EJS: What is even a checkbook nowadays?
CT: Incredible texture. Thank You Come Again tackled the current relevancy/dealing with waste on many levels, (financial, environmental, etc.). I found it was an interesting topic to address and Ms. Heitner managed to take something so literal (ugly even) and create an intriguing installation.
AFO: What is a checkbook but also what do we spend money on? What is this going to look like when all receipts are just emails? What kinds of place have paper receipts? I this it is really interesting to think about the design of a receipt and the kind of business that it is from.
EJ: Or even how like can send them as text messages now too? We used to stock receipts and use them to document our expenses and now we can do that electronically. It’s also so easy to just log onto our savings/checkings accounts on bank websites/applications on our phones.
Also WHERE are the businesses that still use paper receipts (urban, rural, suburban areas). And what are their area/region’s demographics social mobility determined or defined by? We live in an urban neighborhood alongside an open college campus.
AFO: It’s funny, I most often associate paper and electronic receipts with small coffee shops and restaurants.
EJS: Bad-grandpa all the way. Incredibly entertaining and very well executed.
CT: Banana Sunday was a treat! The choice to create stop animation was a nice surprise.
AFO: Part of the installation felt like a game of hide and seek. The piece was fun and funny.
EJS: While spending time on May Kim’s website, I was thinking that we have to find ways to organize information for ourselves. I think it’s is really fantastic that on Kim’s website you have to trudge through information to find more information. Along the way you begin to personally curate the website’s layout.
AFO: I thought this was interesting but more as an archive. I think it starts to question archiving something physical into a digital space and vice versa. And similar what you said, Emma Jo, how do we archive ourselves?
EJS: I don’t think ‘archive’ is the correct word for that question. We can self-curate our lives all we want on social media, but I think that we take our surroundings, our sentiments, and our ideas and archive those. I think we can take pieces of ourselves, but that’s about it. If they make us up and define us are they really ‘us’ or just fragments? Like words in a sentence.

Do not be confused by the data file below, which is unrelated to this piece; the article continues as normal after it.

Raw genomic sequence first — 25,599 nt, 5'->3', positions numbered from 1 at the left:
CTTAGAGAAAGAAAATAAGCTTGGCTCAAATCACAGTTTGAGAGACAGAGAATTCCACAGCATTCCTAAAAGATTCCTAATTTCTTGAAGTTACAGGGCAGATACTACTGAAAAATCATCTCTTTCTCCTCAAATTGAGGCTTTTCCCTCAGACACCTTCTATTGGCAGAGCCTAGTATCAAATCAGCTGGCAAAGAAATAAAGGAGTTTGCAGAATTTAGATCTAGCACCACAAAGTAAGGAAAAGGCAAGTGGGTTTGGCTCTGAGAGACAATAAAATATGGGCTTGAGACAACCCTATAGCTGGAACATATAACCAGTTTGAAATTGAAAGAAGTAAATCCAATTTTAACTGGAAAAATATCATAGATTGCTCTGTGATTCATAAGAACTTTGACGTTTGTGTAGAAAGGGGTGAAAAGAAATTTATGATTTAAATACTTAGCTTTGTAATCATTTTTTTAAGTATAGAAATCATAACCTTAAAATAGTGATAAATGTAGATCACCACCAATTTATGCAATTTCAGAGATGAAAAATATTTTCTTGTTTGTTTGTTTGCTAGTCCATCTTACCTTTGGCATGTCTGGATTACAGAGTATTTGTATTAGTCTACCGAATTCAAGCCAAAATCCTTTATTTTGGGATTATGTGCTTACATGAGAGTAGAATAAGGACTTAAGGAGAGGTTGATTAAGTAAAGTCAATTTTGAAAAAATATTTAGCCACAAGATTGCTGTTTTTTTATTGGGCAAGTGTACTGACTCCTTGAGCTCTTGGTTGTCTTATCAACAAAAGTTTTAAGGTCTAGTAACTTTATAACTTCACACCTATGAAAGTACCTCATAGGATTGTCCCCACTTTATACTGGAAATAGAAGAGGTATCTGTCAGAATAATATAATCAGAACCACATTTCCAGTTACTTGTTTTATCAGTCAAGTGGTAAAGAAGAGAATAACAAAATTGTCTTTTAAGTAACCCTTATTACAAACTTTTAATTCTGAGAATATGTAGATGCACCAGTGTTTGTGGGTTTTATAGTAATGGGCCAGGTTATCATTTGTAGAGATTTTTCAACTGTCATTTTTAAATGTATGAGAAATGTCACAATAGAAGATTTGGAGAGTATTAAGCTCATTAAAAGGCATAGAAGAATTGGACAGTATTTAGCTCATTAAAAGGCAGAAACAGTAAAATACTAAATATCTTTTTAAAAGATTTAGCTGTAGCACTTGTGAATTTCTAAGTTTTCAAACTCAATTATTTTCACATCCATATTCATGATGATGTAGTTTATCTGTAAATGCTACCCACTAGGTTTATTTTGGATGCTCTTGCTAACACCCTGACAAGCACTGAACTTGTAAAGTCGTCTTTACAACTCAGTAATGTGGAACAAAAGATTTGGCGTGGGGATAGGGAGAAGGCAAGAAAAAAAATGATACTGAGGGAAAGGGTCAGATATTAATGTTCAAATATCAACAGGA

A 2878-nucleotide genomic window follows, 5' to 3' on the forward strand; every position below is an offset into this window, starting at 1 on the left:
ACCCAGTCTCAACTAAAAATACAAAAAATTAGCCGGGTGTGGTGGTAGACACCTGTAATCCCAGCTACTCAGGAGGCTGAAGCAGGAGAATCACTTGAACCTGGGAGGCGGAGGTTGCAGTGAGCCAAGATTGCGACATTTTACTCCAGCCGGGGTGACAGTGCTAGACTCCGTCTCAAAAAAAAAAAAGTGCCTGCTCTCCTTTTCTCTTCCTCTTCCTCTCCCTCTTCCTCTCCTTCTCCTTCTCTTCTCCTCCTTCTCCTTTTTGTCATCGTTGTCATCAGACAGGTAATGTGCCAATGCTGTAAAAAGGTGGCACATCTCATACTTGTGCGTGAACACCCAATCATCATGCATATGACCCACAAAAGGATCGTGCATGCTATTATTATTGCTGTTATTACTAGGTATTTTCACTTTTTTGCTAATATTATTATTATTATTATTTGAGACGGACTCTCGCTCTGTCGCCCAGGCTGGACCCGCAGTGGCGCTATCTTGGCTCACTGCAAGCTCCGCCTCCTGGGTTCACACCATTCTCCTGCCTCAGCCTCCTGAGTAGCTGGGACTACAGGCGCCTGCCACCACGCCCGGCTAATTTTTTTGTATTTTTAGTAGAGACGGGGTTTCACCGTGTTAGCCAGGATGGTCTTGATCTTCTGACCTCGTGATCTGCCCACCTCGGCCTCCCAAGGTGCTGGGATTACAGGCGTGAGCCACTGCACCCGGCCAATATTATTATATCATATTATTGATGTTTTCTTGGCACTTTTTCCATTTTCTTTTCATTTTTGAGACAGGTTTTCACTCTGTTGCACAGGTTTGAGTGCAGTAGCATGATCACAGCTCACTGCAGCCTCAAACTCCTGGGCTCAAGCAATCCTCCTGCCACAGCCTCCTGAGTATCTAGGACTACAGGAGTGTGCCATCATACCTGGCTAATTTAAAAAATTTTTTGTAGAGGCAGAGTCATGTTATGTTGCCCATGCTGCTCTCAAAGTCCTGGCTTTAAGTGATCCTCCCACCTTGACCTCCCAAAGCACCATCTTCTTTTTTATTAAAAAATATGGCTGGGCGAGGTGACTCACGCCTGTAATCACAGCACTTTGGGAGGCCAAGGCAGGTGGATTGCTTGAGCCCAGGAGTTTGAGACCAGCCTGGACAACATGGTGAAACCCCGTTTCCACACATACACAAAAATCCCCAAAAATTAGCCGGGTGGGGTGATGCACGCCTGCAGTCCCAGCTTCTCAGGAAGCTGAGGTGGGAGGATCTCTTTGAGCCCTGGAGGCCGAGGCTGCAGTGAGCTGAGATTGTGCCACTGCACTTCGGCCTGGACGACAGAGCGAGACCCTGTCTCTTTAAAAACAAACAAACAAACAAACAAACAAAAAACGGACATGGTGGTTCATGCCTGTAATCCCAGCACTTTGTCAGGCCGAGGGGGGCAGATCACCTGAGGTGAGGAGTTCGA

EJS: I couldn’t stop laughing at these small figures. By far my favorite illustration work in ArtWalk 2016. There was critique, tiny and expressive figures, and lots of stories throughout Kunka’s work.
CT: Kunka’s ability to take every day subject matter and present it in such a colorful, spirited way is what makes her body of work stand out. Each characters exuberant interaction with the world they’re placed in brings to life the entire scene.
AFO: There was a lot of play in this piece. It did not take itself too seriously.
EJS: I haven’t seen a lot of Amani’s work before, however I was speechless when confronted with the beautiful overlay and composition present in these portraits.
CT: Amani Lewis’ ability to combine imagery, color, shapes, and photography has a seemingly-magical way of falling into perfect place. Her installation was ingenious as well; walking up to her space, I was immediately captivated–excited to stand and stare at her work. Ms. Lewis is definitely an artist to watch.
AFO: This piece is so “of the now” but speaks to something that has hardly changed over the past 60-70 years, racism in America.
EJS: I visited this in person and to see Novaes and the community surrounding this piece create something so beautiful in their space by their own hands was amazing.
CT: I’m looking forward to seeing Novaes mural in person. I’ve heard incredible commentary about this project and, while this image alone is breathtaking, I’m sure a camera doesn’t do this mural justice.
AFO: It is hard to do work that engages with a community or neighborhood that might not be your own. I think the success of this piece is that the community it is in also created it.
Nandan Sam He
EJS: I thought it was so cool to take a literal and physical approach to a personal perspective. This installation was rough and vibrant. I felt like instead of stepping into the artist’s shoes, I was asked to put on their glasses and see through the artist’s eyes.
AFO: I liked to concept behind the piece, and it is an interesting perspective. It was a really ambitious installation.
EJS: Hella political. This piece and others done by Sorrells are in my top picks for commentating on our current socio-political climate in 2016. The juxtaposition of the characters and the narrative left me nervously giggling and entranced by the detailed etching. Gleefully, I wonder what Sorrells’ pieces would like positioned next to historic cartoonists like Thomas Nast.
CT: Sorrells collection, Minstrelsy, was executed beautifully. His etchings are hauntingly accurate; you can see the detail in every inch of paper which led to a humbling viewing experience.
AFO: I would agree, Sorrells’ work is always political. The action he took to make this work political is simple but highly effective.